J.P.: According to your website, Your first CD, Thanks for Today, is about to come out. What was this process like for you? Where did you record it? How long did it take? Was it an expensive project? And, besides selling it out of your case, what do you hope to do with it?
G.A.: I’m recording my first CD in the studio next week, and I’m super excited about it. I found a great engineer/producer, and after auditioning a couple studios, I settled on Pyramid. I just love their funky old Baldwin grand, as well as the vibe of the place in general; it suits my style. I’ve got 10 hours to record as many songs as I can, just me and a piano. I guess we’ll all find out how it turned out in February.
J.P.: It’s 15 degrees, dark, gray, people aren’t feeling the music and you’ve made $2. Are you ever thinking, “fuck this—I’m gonna do [blank]?”
G.A.: I actually love the environmental challenges! Schlepping my cart through the snow, sitting on my hands after every song because there’s a grate above me blowing down freezing air. I still love it! It’s all part of the challenge. I’m an optimist, though, so I’m always looking for the good in every situation. Oddly enough, during those trying times, I get what I would call, “sympathy tips.”
J.P.: Why do you think people respond so powerfully to music? I mean, technically, it’s just sound entering our ears. What’s the magic?
G.A.: Well, besides the fact that we’re all homo sapiens, the only other thing that EVERY human being on the planet has in common is our love of music. Whether it be dark and loud or soft and tranquil, everybody digs music. Music is all about frequencies, like the radio. Some people dig the frequencies you’re transmitting on, others might wanna change the channel. Psychologically I think it taps into something primal, something that’s hard to quantify. It helps us to express ourselves in ways that only music can. It helps us relate to people in a way that’s more easily digestible. I mean, you can talk to somebody till you’re blue in the face about an issue you’re passionate about, and they still might not get it; but convey it through music … and you could just sneak it in there. Once again, another vast topic of discussion for another time.
• Five favorite performers of all time: Stevie Wonder, Ray Charles, Billy Joel, Elton John, Dr. John.
• Would you rather cut out your tongue or spend the next three years watching an endless video re-run of Styx’s Mr Roboto video?: Definitely the Mr. Roboto video, I’ve found my tongue to be a great asset.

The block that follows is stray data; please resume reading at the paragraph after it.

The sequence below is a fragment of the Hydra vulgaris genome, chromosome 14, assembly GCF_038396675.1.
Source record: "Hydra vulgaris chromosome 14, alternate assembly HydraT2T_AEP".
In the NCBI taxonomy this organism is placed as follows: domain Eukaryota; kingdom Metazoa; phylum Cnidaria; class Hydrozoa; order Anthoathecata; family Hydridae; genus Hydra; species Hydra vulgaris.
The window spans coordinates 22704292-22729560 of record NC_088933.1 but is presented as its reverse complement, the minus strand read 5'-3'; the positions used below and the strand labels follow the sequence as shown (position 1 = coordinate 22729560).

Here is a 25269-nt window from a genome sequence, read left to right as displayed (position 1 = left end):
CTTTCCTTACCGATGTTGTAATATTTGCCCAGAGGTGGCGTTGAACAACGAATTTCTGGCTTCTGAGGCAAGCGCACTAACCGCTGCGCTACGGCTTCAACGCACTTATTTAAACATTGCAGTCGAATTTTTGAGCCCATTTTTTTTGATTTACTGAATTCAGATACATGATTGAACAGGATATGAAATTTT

• Rank in order: Michael Bloomberg, Rex Ryan, Dick Clark, Ryan Seacrest, Celine Dion, John Oates, Meatloaf (the singer), meatloaf (the food), new socks: John Oates, Michael Bloomberg, Celine Dion, Meatloaf, (the singer), Dick Clark, meatloaf (the food), new socks, Ryan Seacrest, Rex Ryan.
• Most overrated and underrated instrument: Most overrated, the Kazoo, most underrated, The Zeusaphone.
• Five amazing things to do in your hometown of Topanga, California: Hiking, relaxing, trap door spider hunting, skateboarding, hitchhiking.
• Worst bathrooms in New York City?: It’s been my experience that the worst bathrooms are usually in the hottest clubs.
• Have you ever thought you were about to die in a plane crash? If so, details: I’ve hit some some pretty bad turbulence over the years, (Grew up with a Mom for a flight attendant), but never so bad that I thought we were going down.
• More likely conspiracy: The US government planned 9/11, Lee Harvey Oswald didn’t kill JFK or Michael Jordan retired for gambling debts?: Oswald didn’t kill JFK.
• Strangest thing you’ve ever had someone say to you during a performance?: A homeless woman at Grand Central offered to make love to me.
• What’s your best joke?: Guy walks into a bar with a giraffe and they both proceed to get wasted. The giraffe passes out on the floor, and as the guy is stumbling toward the door the bartender says, “Hey man, you can’t leave that lyin’ there,” to which the man replies, “That’s not a Lion, that’s a giraffe!”
Quaz 1: Wendy Hagen
Quaz 2: Chris Burgess
Quaz 3: Tommy Shaw
Quaz 4: Russ Ortiz
Quaz 5: Don McPherson
Quaz 6: Frank Zaccheo
Quaz 7: Geoff Rodkey
Quaz 8: Meeno Peluce
Quaz 9: Karl Mecklenburg
Quaz 10: Amra-Faye Wright
Quaz 11: Phil Nevin
Quaz 12: Jemele Hill
Quaz 13: Drew Snyder
Quaz 14: Roy Smalley
Quaz 15: Michael Shermer
Quaz 16: Kathy Wagner
Quaz 17: Travis Warren
Quaz 18: Scott Barnhardt
Quaz 19: Chris Jones
Quaz 20: Cindi Avila
Quaz 21: Crystal McKellar
Quaz 22: Dan Riehl
Quaz 23: Prime Minister Pete Nice
Quaz 24: Glen Graham
Quaz 25: Dave Coverly
Quaz 26: Marie Te Hapuku
Quaz 27: Christian Delcroix
Quaz 28: Jack McDowell
Quaz 29: Jake Black
Quaz 30: Brian Johnson
Quaz 31: Craig Salstein
Quaz 32: John Herzfeld
Quaz 33: Jenny DeMilo
Quaz 34: Tina Thompson
Quaz 35: Seth Davis
Quaz 36: Dave Fleming
Quaz 37: Mike Sharp
Quaz 38: Kathleen Osgood
Quaz 39: Gabriel Aldort